On March 3, 1819, Alexander Crummell, an Episcopalian minister, abolitionist, author and American scholar was born in New York City.
Crummell’s parents who were abolitionists taught him early about their thoughts on freedom. This would be part of the foundation that would groom Crummell as an abolitionist in the fight for freedom of American slaves. In the late 1840’s Crummell traveled to England and while there became a speaker on abolitionism. He attended and became the first African American graduate of Queens College, Cambridge in 1853. It was during this same year that he moved to Liberia as a missionary and would spend two decades introducing Liberians to Christianity and trying to get Americans to relocate to this country.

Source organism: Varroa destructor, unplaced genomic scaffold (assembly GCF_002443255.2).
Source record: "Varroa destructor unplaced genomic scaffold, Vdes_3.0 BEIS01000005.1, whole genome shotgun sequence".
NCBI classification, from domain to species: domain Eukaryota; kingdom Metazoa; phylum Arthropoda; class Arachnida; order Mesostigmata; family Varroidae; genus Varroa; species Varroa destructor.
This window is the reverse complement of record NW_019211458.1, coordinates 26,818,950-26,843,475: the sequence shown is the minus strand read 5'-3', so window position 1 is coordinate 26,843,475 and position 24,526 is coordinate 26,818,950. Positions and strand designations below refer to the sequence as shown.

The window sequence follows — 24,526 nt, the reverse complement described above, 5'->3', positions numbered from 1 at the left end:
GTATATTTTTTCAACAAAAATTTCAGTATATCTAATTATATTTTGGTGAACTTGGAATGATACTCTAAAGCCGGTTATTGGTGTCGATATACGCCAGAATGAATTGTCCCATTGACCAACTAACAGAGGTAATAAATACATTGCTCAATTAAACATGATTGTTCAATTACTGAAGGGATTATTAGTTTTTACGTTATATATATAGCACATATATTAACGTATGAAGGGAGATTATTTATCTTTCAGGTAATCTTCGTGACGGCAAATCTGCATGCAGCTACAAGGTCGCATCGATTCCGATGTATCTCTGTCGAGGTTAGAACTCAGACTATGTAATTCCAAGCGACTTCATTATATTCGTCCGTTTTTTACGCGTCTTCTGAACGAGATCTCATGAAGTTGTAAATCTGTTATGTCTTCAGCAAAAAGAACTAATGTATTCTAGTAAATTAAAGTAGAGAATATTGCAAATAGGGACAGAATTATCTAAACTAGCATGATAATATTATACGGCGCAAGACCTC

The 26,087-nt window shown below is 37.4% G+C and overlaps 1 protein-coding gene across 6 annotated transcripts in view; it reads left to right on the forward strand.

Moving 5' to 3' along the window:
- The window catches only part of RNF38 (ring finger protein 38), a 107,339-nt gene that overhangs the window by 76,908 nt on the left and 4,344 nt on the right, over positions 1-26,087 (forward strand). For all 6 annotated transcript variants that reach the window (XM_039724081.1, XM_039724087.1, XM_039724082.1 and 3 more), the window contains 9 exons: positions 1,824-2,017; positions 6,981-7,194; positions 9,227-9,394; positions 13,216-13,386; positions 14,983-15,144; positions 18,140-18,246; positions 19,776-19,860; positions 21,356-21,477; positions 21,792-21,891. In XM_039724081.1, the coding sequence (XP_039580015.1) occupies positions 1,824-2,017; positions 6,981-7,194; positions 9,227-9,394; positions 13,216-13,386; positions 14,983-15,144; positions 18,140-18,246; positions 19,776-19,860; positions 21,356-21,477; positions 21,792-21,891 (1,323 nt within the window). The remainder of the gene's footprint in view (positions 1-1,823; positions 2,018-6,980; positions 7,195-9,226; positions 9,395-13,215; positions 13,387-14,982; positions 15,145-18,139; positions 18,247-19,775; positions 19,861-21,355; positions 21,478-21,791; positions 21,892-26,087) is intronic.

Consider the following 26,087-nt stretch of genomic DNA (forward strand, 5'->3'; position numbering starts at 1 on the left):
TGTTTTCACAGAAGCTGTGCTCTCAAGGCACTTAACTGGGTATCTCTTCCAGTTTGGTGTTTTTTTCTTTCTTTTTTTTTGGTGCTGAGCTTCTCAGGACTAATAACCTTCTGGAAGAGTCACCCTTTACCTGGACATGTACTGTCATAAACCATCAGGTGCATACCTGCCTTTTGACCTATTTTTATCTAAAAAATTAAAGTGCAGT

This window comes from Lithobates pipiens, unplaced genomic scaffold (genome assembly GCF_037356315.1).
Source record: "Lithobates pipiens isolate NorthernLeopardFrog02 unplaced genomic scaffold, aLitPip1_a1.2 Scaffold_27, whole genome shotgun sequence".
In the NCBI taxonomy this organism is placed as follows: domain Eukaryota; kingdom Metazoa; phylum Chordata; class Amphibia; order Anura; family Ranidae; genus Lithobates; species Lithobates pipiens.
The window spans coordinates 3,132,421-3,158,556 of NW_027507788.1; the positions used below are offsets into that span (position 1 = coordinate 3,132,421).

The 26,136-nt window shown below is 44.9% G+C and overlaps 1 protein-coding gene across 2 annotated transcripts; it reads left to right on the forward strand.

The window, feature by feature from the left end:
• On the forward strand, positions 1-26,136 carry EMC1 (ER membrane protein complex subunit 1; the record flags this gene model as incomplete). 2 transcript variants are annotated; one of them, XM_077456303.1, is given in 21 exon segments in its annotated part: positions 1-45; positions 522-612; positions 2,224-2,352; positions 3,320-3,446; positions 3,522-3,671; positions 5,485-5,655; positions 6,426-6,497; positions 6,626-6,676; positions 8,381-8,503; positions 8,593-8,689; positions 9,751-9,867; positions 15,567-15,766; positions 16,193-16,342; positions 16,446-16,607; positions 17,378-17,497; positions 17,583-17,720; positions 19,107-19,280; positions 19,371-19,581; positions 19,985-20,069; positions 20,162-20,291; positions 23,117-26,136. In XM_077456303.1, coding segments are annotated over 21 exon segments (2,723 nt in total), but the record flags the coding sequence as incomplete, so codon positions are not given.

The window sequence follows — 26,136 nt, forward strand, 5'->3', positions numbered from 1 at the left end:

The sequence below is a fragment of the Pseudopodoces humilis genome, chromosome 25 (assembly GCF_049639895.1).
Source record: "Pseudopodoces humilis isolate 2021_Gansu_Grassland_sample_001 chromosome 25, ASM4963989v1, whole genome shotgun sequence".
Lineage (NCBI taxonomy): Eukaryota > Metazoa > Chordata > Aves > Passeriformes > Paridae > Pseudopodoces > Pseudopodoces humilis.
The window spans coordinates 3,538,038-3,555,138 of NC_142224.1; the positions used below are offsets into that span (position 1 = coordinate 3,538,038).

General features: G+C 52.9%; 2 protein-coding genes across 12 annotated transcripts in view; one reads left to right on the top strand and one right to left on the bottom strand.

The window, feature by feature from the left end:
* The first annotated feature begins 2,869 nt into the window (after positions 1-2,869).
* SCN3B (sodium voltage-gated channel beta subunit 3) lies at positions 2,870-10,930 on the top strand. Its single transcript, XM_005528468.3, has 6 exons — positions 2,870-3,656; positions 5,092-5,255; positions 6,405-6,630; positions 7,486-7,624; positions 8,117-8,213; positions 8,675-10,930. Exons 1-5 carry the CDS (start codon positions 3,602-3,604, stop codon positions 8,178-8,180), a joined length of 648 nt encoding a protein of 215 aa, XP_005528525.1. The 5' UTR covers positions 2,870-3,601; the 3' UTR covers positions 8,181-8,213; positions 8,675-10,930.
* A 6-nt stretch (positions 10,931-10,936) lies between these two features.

Upon returning to the United States, Crummell would continue his ministry and establish St. Luke’s Episcopal Church in Washington, DC. He also helped start the Conference of Church Workers Among Colored People and founded The American Negro Academy in 1897. Crummell died on September 10, 1898 in Red Bank, New Jersey at age 80.